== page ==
It's about learning techniques that help you remember that ‘this is now’. What is happening, or how you are feeling, it is temporary and transient, and lacks any meaning other than what you burden it with.
That sounds powerful. It must have been quite a journey that led you to this perspective?
It partly came from a climbing accident I had in Utah, where I had quite a bad fall, and broke my back and ribs.
I remember thinking on the stretcher as they shouldered me out “This is not going to define or limit me. This will pass and I’ll be back...” I made a sort of promise to myself it was gonna be ok and six months later I was back climbing.
Don’t get me wrong, it was utterly desperate at first!
Wow. That’s incredible.
That started a journey that took me from working full time in the outdoor industry, for snowboard brands then the climbing company DMM, to going freelance myself a couple of years ago. I knew I wanted to do more to help others gain the benefits I’d found from nurturing my own mental growth in the great outdoors. So the Women’s Trad Festival is part of this.
Is mental growth the inspiration for the ice swimming, that you wrote about in Sidetracked?
Kind of. It’s certainly closely related. I started swimming regularly in cold water to raise money for the mental health charity Mind, and as the winter got colder I figured I had to just deal with the ice.
I now get a lot of people getting in touch by email or on Instagram saying “I could never do that.” My response is always the same “You can. You just need to open up the possibility of doing it.”
I don’t want to fixate on swimming frozen tarns or leading exposed rock climbs.
But it needn’t be the possibility of breaking the ice to go wild swimming. It could equally be the possibility of walking barefoot in a London park, and not feeling embarrassed or self-conscious. There are a great many ways to open up to nature and the wellbeing it provides, I don’t want to fixate on swimming frozen tarns or leading exposed rock climbs. That perpetuates the macho mindset where nature is something to be conquered, an attitude that defined the outdoor industry for a long time.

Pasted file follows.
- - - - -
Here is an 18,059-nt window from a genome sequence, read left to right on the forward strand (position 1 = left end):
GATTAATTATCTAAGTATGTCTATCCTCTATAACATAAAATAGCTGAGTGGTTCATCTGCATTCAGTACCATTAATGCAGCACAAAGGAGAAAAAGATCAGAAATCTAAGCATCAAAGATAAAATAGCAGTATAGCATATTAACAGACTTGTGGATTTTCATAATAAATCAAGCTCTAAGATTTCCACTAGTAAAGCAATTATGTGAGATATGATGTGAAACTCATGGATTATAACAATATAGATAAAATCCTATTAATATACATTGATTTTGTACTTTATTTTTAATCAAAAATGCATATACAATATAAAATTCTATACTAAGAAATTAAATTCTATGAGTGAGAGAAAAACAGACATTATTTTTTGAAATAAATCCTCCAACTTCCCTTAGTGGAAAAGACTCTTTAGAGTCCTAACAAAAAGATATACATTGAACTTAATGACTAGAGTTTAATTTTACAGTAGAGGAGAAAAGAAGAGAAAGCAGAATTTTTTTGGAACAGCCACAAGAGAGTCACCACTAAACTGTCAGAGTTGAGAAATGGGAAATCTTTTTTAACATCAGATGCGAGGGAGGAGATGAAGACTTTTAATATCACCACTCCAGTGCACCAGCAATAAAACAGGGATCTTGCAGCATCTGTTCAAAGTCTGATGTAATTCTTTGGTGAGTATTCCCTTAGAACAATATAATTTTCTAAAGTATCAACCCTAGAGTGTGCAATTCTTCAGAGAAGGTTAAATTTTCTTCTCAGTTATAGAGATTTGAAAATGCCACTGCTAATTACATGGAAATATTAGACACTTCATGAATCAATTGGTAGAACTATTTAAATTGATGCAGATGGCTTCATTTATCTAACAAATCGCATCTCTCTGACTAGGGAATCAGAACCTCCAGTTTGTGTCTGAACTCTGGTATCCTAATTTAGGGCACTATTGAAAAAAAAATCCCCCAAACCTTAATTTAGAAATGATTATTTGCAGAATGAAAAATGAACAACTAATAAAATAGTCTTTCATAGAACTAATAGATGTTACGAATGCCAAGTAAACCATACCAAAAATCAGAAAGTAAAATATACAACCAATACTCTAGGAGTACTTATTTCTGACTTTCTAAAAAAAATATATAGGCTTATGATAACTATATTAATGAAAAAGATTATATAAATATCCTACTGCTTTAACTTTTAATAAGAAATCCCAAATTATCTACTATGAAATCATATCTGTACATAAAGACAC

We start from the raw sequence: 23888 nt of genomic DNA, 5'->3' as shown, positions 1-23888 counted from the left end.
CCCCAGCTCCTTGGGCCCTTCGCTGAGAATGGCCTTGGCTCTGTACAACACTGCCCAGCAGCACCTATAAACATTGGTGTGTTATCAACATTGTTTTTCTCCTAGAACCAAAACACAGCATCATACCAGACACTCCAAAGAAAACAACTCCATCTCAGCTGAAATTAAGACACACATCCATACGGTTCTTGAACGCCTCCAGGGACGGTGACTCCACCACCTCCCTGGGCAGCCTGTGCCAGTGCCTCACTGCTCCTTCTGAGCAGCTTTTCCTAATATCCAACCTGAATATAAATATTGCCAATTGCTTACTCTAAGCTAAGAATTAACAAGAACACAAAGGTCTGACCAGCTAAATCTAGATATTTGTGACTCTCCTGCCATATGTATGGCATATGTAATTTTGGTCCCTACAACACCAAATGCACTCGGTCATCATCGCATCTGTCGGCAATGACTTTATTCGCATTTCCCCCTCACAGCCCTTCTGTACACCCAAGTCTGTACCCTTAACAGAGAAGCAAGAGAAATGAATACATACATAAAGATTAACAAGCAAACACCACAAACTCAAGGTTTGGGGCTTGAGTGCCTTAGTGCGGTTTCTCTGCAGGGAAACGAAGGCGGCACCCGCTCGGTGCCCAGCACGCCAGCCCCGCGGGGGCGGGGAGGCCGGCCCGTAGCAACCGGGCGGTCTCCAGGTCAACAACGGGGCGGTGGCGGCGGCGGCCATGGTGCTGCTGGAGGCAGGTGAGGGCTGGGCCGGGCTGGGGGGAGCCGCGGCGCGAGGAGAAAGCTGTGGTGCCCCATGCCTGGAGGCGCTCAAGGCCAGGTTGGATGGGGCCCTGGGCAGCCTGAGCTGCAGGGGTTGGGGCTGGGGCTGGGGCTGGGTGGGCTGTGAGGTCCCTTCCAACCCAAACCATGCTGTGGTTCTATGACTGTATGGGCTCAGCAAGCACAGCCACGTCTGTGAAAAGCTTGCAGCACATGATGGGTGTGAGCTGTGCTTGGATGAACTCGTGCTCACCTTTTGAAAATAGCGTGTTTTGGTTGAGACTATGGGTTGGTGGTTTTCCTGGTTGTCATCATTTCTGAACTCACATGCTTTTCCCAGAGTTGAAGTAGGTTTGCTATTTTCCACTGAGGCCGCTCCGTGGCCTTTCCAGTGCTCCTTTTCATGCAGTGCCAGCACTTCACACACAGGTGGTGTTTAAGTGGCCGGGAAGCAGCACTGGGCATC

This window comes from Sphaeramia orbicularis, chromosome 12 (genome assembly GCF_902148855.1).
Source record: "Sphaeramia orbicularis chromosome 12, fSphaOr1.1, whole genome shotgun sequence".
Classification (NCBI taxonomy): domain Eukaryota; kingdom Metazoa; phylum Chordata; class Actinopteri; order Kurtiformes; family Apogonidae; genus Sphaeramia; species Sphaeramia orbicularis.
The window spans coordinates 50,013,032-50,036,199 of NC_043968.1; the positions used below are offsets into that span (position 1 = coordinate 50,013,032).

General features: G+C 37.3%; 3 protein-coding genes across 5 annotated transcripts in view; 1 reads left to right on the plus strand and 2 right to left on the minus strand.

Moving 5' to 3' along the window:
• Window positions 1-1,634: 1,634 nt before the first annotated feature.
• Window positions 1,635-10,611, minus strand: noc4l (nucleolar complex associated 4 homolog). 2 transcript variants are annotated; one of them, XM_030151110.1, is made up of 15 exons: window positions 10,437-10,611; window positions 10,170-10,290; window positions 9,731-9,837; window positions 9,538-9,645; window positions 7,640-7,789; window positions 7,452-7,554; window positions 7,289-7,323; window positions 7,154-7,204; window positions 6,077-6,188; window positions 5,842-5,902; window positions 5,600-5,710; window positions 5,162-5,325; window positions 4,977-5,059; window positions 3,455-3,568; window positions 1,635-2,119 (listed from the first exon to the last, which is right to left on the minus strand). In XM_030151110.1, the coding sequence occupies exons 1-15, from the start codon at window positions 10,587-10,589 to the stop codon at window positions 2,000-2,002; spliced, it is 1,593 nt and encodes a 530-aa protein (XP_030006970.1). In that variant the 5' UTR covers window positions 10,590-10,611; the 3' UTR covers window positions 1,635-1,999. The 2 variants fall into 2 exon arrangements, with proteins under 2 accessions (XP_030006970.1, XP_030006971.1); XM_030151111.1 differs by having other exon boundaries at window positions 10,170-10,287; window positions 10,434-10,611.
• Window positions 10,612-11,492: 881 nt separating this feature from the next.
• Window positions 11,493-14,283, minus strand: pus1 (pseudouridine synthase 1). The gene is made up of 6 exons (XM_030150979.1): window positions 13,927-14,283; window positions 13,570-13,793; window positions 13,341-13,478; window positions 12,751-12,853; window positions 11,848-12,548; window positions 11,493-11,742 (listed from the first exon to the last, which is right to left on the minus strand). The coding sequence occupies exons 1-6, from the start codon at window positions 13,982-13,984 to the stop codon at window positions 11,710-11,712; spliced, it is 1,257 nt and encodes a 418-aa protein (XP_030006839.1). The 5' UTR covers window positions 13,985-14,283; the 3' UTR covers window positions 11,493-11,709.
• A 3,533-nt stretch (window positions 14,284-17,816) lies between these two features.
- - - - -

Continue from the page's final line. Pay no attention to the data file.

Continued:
That said, I am a huge advocate for the wellbeing that cold water swimming affords. It releases serotonin, the happy hormone, and stimulates the vagus nerve, which initiates your relaxation response. It’s the same nerve that is stimulated in meditation, prayer and singing. The vagus nerve helps reduce inflammation too, it’s quite incredible! Which is why wild swimming is such a great treatment for anxiety and depression, and a range of other modern ailments.
It sounds like you have a thing about getting away from comfort zones?
I guess it sounds like that! I think that’s where growth happens, and I like exploring that - to know what I like or don’t like and to see what’s possible from my direct experience.
The thing with cold water swimming is that the first 90 seconds are going to be uncomfortable, there is no question about it. That’s ok. It will pass. It’s how we define and respond to the word ‘uncomfortable’ that’s interesting to me. The thing is to develop techniques to deal with it, just like developing a way to meditate, or a way to place gear on a climbing route. Technique and habit are incredibly powerful when matched together.
Growth is not going to happen curled under a rug watching Netflix, though I am partial to an open fire, a dram and a good film like most folk!
Incredible! Thanks Gilly. That sounds like proper inspiration to us. Keep up with Gilly via her instagram profile @gillymcarthur
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Ice swimming - James Kirby
Womens Trad Fest - Charlie Low
Gilly climbing - Ray Wood